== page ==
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107 The Prevalence, Predictors and Outcomes Associated with Anaemia Among Patients that Present with ACS: Insights from the UK MINAP Registry
  1. Chun Shing Kwok1,
  2. Mamas A Mamas1,
  3. Evangelos Kontopantelis2,
  4. Anthony A Fryer3,
  5. Iain Buchan4,
  6. Max O Bachmann5,
  7. M Justin Zaman5,
  8. Phyo K Myint6
  1. 1Keele University
  2. 2University of Manchester
  3. 3Royal Stoke University Hospital
  4. 4Farr Institute
  5. 5University of East Anglia
  6. 6University of Aberdeen

Abstract

Background Data from both registry and post-hoc analysis of randomised controlled trials have suggested that the burden of anaemia among patients admitted with acute coronary syndrome (ACS) is significant. However, current guidelines fail to offer firm recommendations for its concurrent management in the ACS settings.

Methods The Myocardial Ischemia National Audit Project (MINAP) registry collects data on all patients age 18 years or over who are admitted to all 230 NHS hospital trusts in England and Wales with a diagnosis of ACS. We conducted a retrospective cohort study for all ACS patients admitted on the MINAP registry between January 2006 to December 2010 and followed up these participants until August 2011 for mortality. Multiple logistic regression was used to calculate independent predictors of anaemia and the adjusted odds of 30-day and 1-year mortality for anaemic and non-anaemic group. Additional analysis was performed evaluating the odds of mortality with incremental 1 g/dl increase in haemoglobin.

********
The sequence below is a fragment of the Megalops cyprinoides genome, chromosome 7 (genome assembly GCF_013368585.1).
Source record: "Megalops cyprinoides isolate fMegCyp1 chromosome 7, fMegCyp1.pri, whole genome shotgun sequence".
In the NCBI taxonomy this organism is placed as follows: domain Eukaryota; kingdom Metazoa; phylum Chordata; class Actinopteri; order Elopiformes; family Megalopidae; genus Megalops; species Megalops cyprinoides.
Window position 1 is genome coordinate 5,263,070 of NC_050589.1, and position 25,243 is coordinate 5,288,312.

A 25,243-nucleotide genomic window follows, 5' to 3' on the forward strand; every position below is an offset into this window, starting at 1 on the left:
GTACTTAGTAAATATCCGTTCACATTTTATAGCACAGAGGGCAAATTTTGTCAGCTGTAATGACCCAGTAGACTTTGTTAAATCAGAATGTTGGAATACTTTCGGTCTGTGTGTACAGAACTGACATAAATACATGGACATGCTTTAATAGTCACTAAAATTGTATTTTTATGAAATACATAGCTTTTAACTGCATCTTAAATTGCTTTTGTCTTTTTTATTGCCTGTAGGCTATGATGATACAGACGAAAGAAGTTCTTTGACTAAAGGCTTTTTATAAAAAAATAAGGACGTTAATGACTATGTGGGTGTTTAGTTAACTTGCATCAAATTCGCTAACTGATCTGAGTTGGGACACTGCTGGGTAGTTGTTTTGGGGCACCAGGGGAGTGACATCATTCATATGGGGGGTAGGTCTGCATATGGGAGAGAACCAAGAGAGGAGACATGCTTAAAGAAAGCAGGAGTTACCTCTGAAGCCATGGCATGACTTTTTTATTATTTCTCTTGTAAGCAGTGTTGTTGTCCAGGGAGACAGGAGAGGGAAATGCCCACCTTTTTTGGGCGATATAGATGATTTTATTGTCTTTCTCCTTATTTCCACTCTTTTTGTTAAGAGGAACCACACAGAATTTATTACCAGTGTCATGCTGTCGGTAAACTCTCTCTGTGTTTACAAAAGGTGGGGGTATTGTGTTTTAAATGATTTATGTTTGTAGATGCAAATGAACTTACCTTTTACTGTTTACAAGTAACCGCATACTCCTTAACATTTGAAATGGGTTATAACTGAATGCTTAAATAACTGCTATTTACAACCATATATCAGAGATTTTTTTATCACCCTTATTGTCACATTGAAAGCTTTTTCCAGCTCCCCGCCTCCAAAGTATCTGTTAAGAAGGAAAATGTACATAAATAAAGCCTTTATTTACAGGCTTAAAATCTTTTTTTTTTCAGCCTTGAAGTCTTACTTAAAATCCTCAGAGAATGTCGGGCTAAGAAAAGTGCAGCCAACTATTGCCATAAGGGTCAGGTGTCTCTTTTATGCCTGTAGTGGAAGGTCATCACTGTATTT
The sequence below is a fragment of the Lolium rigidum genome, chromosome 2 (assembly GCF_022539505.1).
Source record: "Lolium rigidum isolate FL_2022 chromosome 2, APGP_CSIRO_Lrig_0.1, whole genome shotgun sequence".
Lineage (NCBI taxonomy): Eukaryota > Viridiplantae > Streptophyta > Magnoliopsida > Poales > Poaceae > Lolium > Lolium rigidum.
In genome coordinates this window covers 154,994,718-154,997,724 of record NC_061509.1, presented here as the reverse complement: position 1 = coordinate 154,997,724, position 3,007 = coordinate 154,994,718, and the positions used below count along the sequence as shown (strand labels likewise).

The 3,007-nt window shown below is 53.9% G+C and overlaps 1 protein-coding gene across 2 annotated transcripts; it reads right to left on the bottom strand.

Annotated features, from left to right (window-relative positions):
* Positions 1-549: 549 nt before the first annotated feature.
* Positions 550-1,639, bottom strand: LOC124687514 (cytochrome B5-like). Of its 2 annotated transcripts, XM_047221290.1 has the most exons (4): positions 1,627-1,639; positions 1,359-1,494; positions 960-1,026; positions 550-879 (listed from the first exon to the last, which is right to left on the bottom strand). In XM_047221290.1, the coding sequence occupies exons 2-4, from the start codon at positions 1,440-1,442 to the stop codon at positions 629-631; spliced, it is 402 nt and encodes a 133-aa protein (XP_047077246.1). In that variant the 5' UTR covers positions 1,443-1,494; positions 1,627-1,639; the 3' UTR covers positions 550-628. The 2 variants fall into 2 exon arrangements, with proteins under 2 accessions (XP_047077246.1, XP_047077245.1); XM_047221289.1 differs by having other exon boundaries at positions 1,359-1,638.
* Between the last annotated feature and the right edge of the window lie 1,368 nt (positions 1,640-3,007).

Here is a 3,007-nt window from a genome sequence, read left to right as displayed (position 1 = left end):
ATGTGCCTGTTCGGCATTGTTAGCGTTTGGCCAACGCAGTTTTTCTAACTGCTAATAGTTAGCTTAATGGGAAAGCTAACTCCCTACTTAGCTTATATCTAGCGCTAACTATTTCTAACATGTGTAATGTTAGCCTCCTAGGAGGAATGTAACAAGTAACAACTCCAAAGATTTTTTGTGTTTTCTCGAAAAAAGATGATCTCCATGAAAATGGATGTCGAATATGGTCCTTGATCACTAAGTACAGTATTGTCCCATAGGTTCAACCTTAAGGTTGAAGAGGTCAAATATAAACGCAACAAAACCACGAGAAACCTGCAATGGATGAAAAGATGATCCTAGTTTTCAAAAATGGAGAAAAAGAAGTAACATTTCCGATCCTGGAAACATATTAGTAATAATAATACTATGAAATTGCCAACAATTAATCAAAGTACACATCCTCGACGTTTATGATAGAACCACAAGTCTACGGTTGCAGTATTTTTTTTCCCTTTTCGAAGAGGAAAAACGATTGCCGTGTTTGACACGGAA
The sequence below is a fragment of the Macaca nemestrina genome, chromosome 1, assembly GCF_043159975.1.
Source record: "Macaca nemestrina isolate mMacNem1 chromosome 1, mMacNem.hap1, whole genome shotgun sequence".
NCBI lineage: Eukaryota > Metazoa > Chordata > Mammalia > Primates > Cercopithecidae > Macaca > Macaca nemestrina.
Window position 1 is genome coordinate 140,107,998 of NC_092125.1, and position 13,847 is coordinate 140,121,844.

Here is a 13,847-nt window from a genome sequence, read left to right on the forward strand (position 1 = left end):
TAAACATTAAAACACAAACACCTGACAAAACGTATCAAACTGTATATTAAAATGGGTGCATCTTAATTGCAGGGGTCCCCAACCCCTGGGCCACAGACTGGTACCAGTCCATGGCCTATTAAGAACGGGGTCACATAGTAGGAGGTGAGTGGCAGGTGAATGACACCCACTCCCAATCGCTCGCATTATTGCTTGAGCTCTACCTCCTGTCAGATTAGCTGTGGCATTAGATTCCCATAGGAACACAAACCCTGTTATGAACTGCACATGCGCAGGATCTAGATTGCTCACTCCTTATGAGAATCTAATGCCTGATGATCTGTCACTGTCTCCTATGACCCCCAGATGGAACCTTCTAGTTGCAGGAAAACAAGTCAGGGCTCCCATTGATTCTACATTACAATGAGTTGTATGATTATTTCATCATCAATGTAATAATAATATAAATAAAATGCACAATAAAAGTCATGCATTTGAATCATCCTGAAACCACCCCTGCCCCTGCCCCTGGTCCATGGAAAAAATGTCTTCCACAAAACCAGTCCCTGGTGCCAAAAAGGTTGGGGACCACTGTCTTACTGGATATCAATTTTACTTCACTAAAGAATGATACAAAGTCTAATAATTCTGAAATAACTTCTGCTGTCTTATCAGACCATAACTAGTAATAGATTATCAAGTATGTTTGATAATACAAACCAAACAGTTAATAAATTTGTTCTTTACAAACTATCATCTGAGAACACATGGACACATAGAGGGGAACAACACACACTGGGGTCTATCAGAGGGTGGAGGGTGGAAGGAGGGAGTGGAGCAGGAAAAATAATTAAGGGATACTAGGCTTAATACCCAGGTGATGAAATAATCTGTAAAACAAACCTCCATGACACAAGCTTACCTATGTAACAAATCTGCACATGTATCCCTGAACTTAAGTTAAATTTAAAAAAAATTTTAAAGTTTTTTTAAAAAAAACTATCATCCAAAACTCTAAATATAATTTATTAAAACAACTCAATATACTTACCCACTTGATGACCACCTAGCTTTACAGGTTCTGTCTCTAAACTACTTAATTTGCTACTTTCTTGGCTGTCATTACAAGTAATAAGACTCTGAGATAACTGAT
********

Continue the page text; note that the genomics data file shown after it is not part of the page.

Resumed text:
Results A total of 422,855 participants with ACS were included in the analysis and 27.7% of these participants were anaemic. Anaemic participants were older (OR 1.046, 95% CI 1.045–1.046) and had a greater prevalence of co-morbid conditions (renal disease (OR 3.06, 95% CI 2.96–3.16), peripheral vascular disease (OR 1.43, 95% CI 1.36–1.50), diabetes mellitus (OR 1.79, 95% CI 1.74–1.83) and previous acute myocardial infarction (OR 1.21, 95% CI 1.18–1.24)) and are less likely to receive evidence based therapies shown to improve clinical outcomes. Further analysis suggested that anaemia is independently associated with 30-day (OR 1.28, 95% CI 1.22–1.35) and 1-year mortality (OR 1.31, 95% CI 1.27–1.35). We observed a reverse J-shaped relationship between haemoglobin levels and mortality outcomes.

Conclusions In this largest study to date of anaemia in ACS, we report that approximately one in four patients presenting with ACS are anaemic and these patients are older with more co-morbid conditions and are less likely to receive evidence based therapies. Anaemic patients are also more likely to have adverse outcomes. Whilst the clinical effectiveness of correcting anaemia routinely in ACS has not been widely explored, there is considerable uncertainty in the value of such an approach. Targeted intervention strategies in this patient population should be explored.

  • Acute coronary syndrome
  • Anaemia
  • Mortality

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